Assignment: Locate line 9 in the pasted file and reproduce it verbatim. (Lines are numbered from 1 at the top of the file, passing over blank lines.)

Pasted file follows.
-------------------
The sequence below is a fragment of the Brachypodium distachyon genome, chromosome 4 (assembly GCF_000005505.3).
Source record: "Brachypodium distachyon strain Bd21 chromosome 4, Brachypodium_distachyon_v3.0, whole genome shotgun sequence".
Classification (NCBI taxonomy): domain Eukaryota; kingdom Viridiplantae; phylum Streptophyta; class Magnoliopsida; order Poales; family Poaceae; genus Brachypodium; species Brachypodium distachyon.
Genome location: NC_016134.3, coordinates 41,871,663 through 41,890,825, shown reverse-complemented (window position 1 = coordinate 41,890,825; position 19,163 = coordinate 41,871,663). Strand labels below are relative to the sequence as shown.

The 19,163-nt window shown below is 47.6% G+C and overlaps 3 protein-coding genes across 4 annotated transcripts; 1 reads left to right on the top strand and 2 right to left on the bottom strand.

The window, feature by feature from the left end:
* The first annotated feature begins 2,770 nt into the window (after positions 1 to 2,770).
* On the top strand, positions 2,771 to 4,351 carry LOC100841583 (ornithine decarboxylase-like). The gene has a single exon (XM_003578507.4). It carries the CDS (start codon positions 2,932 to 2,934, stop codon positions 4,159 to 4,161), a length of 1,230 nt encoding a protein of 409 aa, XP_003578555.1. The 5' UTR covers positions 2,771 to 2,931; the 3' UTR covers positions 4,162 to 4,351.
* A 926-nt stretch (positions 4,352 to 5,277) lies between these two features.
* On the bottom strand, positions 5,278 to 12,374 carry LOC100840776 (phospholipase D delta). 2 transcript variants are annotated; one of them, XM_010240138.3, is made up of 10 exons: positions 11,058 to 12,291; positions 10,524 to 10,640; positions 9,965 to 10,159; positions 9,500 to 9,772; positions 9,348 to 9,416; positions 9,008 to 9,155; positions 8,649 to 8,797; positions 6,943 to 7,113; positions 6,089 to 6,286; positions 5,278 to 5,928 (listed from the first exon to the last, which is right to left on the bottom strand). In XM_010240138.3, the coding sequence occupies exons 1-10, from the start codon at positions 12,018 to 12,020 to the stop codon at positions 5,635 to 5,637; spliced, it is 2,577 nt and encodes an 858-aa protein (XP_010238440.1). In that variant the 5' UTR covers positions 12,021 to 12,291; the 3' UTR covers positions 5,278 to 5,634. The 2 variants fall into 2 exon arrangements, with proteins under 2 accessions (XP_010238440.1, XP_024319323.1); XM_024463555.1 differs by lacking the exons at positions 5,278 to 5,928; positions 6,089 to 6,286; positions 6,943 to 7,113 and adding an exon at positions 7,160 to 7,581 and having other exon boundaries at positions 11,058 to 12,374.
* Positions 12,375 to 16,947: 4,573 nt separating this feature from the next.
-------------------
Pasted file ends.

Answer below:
* A 926-nt stretch (positions 4,352 to 5,277) lies between these two features.